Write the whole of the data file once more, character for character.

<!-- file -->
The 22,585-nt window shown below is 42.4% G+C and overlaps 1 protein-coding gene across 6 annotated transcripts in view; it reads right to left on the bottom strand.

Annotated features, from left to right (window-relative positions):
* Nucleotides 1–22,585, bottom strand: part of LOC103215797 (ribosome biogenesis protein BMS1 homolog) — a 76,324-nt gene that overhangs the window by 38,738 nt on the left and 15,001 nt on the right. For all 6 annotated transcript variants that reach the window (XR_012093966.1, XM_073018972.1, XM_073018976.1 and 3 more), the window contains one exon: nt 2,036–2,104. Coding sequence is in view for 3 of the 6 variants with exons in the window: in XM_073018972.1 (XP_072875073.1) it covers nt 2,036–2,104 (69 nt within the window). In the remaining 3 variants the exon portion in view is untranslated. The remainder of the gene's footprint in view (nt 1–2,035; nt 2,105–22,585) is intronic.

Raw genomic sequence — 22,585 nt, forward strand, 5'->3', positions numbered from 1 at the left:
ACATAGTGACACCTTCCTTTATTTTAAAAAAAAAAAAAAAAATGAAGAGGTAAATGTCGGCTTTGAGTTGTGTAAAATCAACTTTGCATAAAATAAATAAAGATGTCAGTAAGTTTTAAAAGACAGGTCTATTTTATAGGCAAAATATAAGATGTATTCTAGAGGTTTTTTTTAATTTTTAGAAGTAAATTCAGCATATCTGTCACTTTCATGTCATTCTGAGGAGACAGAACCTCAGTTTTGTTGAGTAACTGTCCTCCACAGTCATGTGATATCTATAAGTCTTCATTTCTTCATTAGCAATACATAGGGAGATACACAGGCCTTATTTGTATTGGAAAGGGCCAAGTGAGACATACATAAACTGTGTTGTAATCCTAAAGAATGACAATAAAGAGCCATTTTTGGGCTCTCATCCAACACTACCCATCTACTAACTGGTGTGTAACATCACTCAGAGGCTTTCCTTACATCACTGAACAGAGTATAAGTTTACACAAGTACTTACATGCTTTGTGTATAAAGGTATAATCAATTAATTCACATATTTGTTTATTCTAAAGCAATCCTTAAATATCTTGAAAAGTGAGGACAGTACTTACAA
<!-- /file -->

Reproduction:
The 22,585-nt window shown below is 42.4% G+C and overlaps 1 protein-coding gene across 6 annotated transcripts in view; it reads right to left on the bottom strand.

Annotated features, from left to right (window-relative positions):
* Nucleotides 1–22,585, bottom strand: part of LOC103215797 (ribosome biogenesis protein BMS1 homolog) — a 76,324-nt gene that overhangs the window by 38,738 nt on the left and 15,001 nt on the right. For all 6 annotated transcript variants that reach the window (XR_012093966.1, XM_073018972.1, XM_073018976.1 and 3 more), the window contains one exon: nt 2,036–2,104. Coding sequence is in view for 3 of the 6 variants with exons in the window: in XM_073018972.1 (XP_072875073.1) it covers nt 2,036–2,104 (69 nt within the window). In the remaining 3 variants the exon portion in view is untranslated. The remainder of the gene's footprint in view (nt 1–2,035; nt 2,105–22,585) is intronic.

Raw genomic sequence — 22,585 nt, forward strand, 5'->3', positions numbered from 1 at the left:
ACATAGTGACACCTTCCTTTATTTTAAAAAAAAAAAAAAAAATGAAGAGGTAAATGTCGGCTTTGAGTTGTGTAAAATCAACTTTGCATAAAATAAATAAAGATGTCAGTAAGTTTTAAAAGACAGGTCTATTTTATAGGCAAAATATAAGATGTATTCTAGAGGTTTTTTTTAATTTTTAGAAGTAAATTCAGCATATCTGTCACTTTCATGTCATTCTGAGGAGACAGAACCTCAGTTTTGTTGAGTAACTGTCCTCCACAGTCATGTGATATCTATAAGTCTTCATTTCTTCATTAGCAATACATAGGGAGATACACAGGCCTTATTTGTATTGGAAAGGGCCAAGTGAGACATACATAAACTGTGTTGTAATCCTAAAGAATGACAATAAAGAGCCATTTTTGGGCTCTCATCCAACACTACCCATCTACTAACTGGTGTGTAACATCACTCAGAGGCTTTCCTTACATCACTGAACAGAGTATAAGTTTACACAAGTACTTACATGCTTTGTGTATAAAGGTATAATCAATTAATTCACATATTTGTTTATTCTAAAGCAATCCTTAAATATCTTGAAAAGTGAGGACAGTACTTACAA